I agree. My friends who are professors work very few hours in comparison to my D1 coach friends/family. They literally make it to every single one of their kids' competitions or school performances.
D1 (and DII) coaches work 6-7 days/week, including overnight travel. There are no "summers off," either. Field event coaches work one-to-one in technical instruction, on the track, 15-30 hours per week. Their "Office" is their smart phone, in their pocket. Administrative work, travel, eligibility, recruiting, university meetings, etc. are beyond that. Planning and running summer camps to add to salaries are a complete hassle, too. Coaches with elites have to do extra work and travel - usually international travel all summer - beyond their university obligations, and that work is sometimes/often volunteer. Competitions are not 3 hours, like soccer or basketball, they are (as we all well know) two 12-hour days, more days for championships.
How many professors are involved in your life personally as an undergrad? Profs lecture at 1 hour classes... a full load is up to 8 courses, which would be a maximum of 24 hours lecturing. Of course graduate students often TA undergrad courses, especially for freshmen and sophomores. Four classes are more common, which is 12 hours/week lecturing. Obviously grading, office hours, and curriculum preparation are outside those hours, and research is above and beyond that. For tenured jobs, "Publish or perish" is the rule.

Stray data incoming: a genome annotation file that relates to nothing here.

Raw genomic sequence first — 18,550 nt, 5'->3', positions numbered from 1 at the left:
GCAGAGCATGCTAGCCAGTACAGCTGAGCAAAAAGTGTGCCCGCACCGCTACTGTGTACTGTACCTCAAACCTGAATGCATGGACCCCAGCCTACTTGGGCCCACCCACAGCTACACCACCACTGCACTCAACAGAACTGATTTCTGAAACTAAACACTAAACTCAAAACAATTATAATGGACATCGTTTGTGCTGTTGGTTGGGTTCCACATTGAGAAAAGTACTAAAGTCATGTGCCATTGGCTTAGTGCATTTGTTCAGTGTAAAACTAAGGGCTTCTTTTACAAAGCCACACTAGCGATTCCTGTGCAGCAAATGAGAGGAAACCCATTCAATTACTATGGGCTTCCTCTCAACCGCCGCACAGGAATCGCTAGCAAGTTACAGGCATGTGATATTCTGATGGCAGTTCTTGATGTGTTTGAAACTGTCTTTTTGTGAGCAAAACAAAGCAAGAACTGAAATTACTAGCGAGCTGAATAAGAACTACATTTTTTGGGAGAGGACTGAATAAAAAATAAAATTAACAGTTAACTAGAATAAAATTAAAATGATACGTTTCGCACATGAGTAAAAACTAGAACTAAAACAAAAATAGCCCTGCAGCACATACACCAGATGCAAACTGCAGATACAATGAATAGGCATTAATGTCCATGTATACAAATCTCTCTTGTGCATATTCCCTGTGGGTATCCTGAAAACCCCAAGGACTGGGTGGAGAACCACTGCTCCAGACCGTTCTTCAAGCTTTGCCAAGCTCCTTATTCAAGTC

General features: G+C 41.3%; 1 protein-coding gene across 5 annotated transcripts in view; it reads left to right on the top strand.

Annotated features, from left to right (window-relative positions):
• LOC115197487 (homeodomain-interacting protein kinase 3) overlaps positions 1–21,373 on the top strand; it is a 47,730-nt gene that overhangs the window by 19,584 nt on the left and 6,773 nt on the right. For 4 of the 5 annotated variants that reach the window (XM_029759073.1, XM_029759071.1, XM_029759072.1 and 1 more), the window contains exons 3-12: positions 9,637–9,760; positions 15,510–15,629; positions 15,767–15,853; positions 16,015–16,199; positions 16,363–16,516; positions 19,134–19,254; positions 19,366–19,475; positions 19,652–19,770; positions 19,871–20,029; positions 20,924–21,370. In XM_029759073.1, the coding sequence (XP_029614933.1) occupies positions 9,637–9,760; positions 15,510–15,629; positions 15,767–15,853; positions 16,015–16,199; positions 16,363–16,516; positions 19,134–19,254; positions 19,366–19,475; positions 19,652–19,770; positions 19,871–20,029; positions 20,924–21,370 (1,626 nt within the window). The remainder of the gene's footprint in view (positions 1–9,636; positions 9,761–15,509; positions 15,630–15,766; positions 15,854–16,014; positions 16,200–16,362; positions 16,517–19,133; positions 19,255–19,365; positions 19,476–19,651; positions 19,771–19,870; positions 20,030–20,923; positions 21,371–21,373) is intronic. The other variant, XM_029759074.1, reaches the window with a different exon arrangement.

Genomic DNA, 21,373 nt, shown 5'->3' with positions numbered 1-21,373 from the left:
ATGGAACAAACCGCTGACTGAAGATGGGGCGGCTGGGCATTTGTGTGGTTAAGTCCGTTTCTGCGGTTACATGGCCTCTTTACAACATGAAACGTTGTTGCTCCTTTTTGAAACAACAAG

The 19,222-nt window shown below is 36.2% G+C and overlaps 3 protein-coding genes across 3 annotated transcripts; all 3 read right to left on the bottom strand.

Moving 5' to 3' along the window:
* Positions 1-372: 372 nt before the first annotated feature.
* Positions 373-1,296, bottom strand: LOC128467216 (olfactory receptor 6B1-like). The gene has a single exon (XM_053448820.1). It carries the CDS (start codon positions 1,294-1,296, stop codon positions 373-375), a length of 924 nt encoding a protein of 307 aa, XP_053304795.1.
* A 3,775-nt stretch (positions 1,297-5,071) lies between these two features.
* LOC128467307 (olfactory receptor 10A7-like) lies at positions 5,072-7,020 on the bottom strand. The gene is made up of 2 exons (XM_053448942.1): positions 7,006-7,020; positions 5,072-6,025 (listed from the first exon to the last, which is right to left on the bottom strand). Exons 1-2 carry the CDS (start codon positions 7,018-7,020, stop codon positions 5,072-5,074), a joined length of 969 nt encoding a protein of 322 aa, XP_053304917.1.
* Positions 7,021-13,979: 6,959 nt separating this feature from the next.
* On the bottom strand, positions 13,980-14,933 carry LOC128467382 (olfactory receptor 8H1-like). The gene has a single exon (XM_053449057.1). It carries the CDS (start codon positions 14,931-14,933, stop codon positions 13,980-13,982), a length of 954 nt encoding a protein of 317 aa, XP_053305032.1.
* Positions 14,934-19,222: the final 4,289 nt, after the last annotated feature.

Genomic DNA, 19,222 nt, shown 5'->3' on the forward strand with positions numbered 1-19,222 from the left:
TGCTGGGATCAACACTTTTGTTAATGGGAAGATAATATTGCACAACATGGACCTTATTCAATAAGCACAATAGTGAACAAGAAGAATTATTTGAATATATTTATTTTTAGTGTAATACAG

From UC Berkeley:
"At a major research university or top-ranked small college, the teaching load is typically 2-2 (two courses per semester, and at a university you may teach graduate and undergraduate versions of the same course each semester) in the social sciences and humanities - less in the sciences and engineering. At the other end of the spectrum, there are many colleges and some universities where faculty carry a 4-4 teaching load. Even in the latter case, it is unlikely that you would be asked to teach eight different courses, and a distinction is commonly made between the number of courses you teach and the number of preparations (i.e., teaching the same syllabus more than once in a semester or year). The number of preparations you are required to teach may be almost as important as the number of courses, and this is often negotiable for first year faculty if you remember to ask."
Now, head coaches do make a disproportionately inflated salary compared with their assistant coaches, who typically coach far more athletes, but that's a separate discussion.